Monday, January 25, 2010


Originally uploaded by TheTurducken
I was never a fan of outlining. It was something we were made to do in school, and I know I wasn't alone in going back and creating ex post facto outlines when we were required to turn them in.

This changed a little bit in graduate school. No one demanded to see outlines at this point, but I tended to start off a paper by opening up a document, inserting page numbers (tip from John Braxton: Do this first thing so you don't forget), and then writing the following headers: Introduction, Theoretical Framework, Literature Review, Data, Methods, Results, Discussion - or some variation thereof. Conceptually, it wasn't particularly useful; it simply reflected the required components of a research article. If I was feeling particularly frisky, I might divide the lit review into something like "Historical sources" and "Case studies."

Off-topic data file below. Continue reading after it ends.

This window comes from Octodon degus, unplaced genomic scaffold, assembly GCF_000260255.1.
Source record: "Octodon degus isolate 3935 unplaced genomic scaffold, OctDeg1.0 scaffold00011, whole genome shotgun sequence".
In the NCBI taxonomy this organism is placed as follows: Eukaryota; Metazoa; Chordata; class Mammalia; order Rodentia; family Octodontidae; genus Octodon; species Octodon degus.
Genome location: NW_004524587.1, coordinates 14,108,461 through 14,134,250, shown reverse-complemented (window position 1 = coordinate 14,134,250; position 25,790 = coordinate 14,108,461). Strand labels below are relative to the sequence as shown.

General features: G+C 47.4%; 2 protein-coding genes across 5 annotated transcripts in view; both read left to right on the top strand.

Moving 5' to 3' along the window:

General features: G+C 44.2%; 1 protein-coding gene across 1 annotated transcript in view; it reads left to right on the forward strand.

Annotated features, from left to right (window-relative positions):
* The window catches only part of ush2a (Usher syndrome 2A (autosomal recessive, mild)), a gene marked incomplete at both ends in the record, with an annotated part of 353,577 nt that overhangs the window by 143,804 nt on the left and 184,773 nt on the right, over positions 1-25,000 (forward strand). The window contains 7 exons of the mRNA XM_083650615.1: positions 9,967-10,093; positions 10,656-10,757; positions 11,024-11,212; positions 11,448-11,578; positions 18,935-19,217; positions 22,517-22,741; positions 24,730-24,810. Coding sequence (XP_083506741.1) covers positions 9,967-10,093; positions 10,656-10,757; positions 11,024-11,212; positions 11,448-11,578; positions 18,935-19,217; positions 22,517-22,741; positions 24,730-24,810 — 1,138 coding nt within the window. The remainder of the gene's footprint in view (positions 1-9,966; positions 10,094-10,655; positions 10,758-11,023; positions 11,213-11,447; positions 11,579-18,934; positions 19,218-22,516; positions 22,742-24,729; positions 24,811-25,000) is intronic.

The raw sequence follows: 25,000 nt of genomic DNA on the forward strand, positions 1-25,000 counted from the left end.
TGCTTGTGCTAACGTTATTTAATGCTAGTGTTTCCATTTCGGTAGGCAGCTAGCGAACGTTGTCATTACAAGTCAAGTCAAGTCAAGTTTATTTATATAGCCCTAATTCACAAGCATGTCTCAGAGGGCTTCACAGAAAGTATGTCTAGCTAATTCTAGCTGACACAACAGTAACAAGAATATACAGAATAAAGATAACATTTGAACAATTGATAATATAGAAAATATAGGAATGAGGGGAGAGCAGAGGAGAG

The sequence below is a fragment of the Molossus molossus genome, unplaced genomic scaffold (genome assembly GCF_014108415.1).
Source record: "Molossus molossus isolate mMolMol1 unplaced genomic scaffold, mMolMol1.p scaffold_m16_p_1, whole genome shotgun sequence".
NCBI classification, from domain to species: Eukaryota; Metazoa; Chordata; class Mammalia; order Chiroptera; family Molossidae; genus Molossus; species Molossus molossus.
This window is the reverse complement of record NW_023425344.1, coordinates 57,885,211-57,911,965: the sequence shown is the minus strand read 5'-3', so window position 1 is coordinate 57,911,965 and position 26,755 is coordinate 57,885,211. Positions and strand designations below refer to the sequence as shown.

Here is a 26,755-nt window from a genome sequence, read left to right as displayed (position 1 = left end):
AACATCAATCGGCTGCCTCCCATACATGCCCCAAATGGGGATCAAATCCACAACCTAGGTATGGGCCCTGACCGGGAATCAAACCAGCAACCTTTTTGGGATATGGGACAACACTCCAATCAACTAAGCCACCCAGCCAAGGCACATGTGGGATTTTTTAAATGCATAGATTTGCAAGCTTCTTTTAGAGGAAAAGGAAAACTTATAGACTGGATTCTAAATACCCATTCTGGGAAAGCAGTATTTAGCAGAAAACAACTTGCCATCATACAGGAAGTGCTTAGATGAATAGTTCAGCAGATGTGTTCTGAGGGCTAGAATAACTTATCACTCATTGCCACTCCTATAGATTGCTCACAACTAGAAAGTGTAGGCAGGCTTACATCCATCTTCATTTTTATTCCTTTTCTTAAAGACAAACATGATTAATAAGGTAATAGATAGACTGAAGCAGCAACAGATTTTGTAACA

However, in the last few months, I've discovered that I love outlining and it makes writing so much easier for me. The thing is, by the time you sit down to write a journal article, there is not a lot of mystery about what you'll say. You know what your results are, and the conventions around scholarly articles demand compliance with a formula. So it's not as if I'm stifling creativity. This isn't Finnegans Wake.

(The photo here, by the way, is of my outlining breakthrough. An paper needed serious revision, and I was going through and editing when I realized it needed more than that. The outline on the left was the result.)

I tend to outline fractally; I start off high-level, and iteratively fill in more detail. At some point, when the outline runs several pages, I just fill in paragraphs to match the outline. There's practically no sitting there thinking, hm, what goes next? Because I already know. My writing has become so much more efficient.

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